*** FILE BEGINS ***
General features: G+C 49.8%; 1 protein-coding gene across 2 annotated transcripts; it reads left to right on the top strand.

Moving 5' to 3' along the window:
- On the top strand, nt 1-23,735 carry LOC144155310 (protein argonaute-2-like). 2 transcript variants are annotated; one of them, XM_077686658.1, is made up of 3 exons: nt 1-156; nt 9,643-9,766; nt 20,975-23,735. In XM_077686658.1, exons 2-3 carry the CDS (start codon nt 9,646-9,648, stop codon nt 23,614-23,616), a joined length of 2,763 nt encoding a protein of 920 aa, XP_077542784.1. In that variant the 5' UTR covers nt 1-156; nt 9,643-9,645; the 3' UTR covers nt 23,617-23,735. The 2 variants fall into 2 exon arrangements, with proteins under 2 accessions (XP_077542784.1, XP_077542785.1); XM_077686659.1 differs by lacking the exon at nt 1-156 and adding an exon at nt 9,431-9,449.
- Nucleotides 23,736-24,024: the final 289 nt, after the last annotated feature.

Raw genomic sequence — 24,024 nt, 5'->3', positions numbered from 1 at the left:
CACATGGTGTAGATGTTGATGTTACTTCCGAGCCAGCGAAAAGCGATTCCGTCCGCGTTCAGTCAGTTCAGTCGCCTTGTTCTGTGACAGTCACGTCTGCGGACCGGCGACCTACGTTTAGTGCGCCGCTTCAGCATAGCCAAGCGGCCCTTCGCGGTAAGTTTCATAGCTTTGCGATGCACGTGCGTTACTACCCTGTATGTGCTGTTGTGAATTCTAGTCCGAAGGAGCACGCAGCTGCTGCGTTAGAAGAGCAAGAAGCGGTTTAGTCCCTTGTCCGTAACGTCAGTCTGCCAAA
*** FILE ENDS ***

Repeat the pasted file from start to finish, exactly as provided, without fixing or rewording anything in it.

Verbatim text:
General features: G+C 49.8%; 1 protein-coding gene across 2 annotated transcripts; it reads left to right on the top strand.

Moving 5' to 3' along the window:
- On the top strand, nt 1-23,735 carry LOC144155310 (protein argonaute-2-like). 2 transcript variants are annotated; one of them, XM_077686658.1, is made up of 3 exons: nt 1-156; nt 9,643-9,766; nt 20,975-23,735. In XM_077686658.1, exons 2-3 carry the CDS (start codon nt 9,646-9,648, stop codon nt 23,614-23,616), a joined length of 2,763 nt encoding a protein of 920 aa, XP_077542784.1. In that variant the 5' UTR covers nt 1-156; nt 9,643-9,645; the 3' UTR covers nt 23,617-23,735. The 2 variants fall into 2 exon arrangements, with proteins under 2 accessions (XP_077542784.1, XP_077542785.1); XM_077686659.1 differs by lacking the exon at nt 1-156 and adding an exon at nt 9,431-9,449.
- Nucleotides 23,736-24,024: the final 289 nt, after the last annotated feature.

Raw genomic sequence — 24,024 nt, 5'->3', positions numbered from 1 at the left:
CACATGGTGTAGATGTTGATGTTACTTCCGAGCCAGCGAAAAGCGATTCCGTCCGCGTTCAGTCAGTTCAGTCGCCTTGTTCTGTGACAGTCACGTCTGCGGACCGGCGACCTACGTTTAGTGCGCCGCTTCAGCATAGCCAAGCGGCCCTTCGCGGTAAGTTTCATAGCTTTGCGATGCACGTGCGTTACTACCCTGTATGTGCTGTTGTGAATTCTAGTCCGAAGGAGCACGCAGCTGCTGCGTTAGAAGAGCAAGAAGCGGTTTAGTCCCTTGTCCGTAACGTCAGTCTGCCAAA